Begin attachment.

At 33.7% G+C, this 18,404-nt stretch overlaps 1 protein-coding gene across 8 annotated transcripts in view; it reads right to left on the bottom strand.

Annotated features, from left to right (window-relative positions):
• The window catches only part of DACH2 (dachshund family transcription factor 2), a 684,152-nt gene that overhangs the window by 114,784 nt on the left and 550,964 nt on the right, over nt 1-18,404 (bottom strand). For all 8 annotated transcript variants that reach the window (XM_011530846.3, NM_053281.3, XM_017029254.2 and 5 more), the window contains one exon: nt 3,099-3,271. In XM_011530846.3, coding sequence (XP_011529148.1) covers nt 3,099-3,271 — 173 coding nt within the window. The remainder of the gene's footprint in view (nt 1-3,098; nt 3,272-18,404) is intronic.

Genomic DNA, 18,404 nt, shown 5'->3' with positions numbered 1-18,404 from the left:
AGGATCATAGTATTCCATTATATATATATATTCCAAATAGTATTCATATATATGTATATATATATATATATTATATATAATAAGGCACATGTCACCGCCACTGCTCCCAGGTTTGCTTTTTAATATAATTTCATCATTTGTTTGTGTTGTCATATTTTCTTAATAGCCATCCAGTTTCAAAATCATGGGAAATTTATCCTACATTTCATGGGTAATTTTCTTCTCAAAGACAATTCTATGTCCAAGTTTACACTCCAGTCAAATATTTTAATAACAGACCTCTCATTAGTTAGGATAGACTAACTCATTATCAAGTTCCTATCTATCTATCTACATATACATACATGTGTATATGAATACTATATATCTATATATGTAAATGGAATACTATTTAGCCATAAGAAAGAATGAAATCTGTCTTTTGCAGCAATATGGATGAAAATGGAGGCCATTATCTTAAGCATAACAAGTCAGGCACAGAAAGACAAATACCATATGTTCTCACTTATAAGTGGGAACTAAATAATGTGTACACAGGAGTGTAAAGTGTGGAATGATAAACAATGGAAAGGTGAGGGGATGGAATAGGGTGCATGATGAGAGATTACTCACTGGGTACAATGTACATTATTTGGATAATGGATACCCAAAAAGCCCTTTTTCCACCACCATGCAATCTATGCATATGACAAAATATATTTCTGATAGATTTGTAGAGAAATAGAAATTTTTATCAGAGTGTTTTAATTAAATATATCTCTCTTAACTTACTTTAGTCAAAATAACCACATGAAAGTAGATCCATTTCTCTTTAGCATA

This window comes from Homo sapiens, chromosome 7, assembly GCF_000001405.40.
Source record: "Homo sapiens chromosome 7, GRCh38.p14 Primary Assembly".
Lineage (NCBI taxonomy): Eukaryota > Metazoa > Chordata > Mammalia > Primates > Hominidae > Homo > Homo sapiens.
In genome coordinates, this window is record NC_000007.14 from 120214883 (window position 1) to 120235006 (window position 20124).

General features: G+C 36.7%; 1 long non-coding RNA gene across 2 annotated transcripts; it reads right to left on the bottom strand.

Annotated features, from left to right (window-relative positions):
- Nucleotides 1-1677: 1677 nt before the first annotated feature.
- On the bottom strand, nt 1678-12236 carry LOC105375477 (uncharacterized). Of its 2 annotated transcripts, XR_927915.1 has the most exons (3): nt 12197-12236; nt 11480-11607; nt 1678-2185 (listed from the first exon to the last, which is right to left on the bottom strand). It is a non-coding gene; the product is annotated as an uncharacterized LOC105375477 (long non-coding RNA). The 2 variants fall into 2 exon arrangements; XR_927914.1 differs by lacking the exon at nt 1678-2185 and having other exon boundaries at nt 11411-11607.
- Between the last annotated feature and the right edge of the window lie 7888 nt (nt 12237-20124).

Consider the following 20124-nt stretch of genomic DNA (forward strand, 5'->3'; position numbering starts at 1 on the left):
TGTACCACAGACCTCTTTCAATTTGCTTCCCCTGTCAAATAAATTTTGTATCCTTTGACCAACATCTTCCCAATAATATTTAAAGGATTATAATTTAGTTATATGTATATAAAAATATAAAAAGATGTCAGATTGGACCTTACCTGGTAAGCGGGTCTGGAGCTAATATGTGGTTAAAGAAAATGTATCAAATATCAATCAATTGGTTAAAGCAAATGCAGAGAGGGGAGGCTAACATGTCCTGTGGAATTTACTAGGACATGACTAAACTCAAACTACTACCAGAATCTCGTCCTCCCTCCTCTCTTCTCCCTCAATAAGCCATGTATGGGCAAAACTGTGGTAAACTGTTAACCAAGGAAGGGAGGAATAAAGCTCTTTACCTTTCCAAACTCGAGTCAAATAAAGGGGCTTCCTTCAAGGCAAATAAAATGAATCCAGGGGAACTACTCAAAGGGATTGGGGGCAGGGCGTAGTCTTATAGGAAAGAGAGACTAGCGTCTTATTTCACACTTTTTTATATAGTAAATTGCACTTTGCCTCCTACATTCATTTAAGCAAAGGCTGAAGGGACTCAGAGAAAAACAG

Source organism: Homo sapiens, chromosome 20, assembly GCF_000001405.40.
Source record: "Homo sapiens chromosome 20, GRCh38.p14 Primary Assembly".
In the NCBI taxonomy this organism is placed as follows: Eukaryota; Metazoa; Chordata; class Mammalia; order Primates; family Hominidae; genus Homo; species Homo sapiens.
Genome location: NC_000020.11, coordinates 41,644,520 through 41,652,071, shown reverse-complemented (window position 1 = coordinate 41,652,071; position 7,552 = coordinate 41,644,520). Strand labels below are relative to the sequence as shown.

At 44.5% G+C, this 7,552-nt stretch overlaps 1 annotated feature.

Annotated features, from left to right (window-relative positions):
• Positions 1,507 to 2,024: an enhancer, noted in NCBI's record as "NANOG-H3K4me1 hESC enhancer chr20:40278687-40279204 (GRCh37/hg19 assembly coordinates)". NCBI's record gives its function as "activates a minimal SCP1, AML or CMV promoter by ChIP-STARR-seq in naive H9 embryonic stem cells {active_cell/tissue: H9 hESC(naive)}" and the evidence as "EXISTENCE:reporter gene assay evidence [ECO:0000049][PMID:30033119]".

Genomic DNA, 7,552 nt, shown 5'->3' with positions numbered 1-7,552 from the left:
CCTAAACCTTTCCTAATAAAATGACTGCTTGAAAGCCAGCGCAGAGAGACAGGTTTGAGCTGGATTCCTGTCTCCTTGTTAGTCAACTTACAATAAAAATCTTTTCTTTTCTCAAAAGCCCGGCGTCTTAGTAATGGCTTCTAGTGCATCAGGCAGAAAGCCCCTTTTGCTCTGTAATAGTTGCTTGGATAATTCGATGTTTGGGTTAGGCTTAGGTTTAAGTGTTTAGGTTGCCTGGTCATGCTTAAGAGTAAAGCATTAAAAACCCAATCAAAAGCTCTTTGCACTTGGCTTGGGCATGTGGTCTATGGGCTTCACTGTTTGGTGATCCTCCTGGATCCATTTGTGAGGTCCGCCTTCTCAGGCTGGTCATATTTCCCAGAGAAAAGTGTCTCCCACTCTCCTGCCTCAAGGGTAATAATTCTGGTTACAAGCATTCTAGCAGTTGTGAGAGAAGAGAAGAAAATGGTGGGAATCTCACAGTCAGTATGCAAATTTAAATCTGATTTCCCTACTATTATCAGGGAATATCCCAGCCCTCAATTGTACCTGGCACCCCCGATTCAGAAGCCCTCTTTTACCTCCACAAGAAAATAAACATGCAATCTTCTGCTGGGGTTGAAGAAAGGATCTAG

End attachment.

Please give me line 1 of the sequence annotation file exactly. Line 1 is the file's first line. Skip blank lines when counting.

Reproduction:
At 33.7% G+C, this 18,404-nt stretch overlaps 1 protein-coding gene across 8 annotated transcripts in view; it reads right to left on the bottom strand.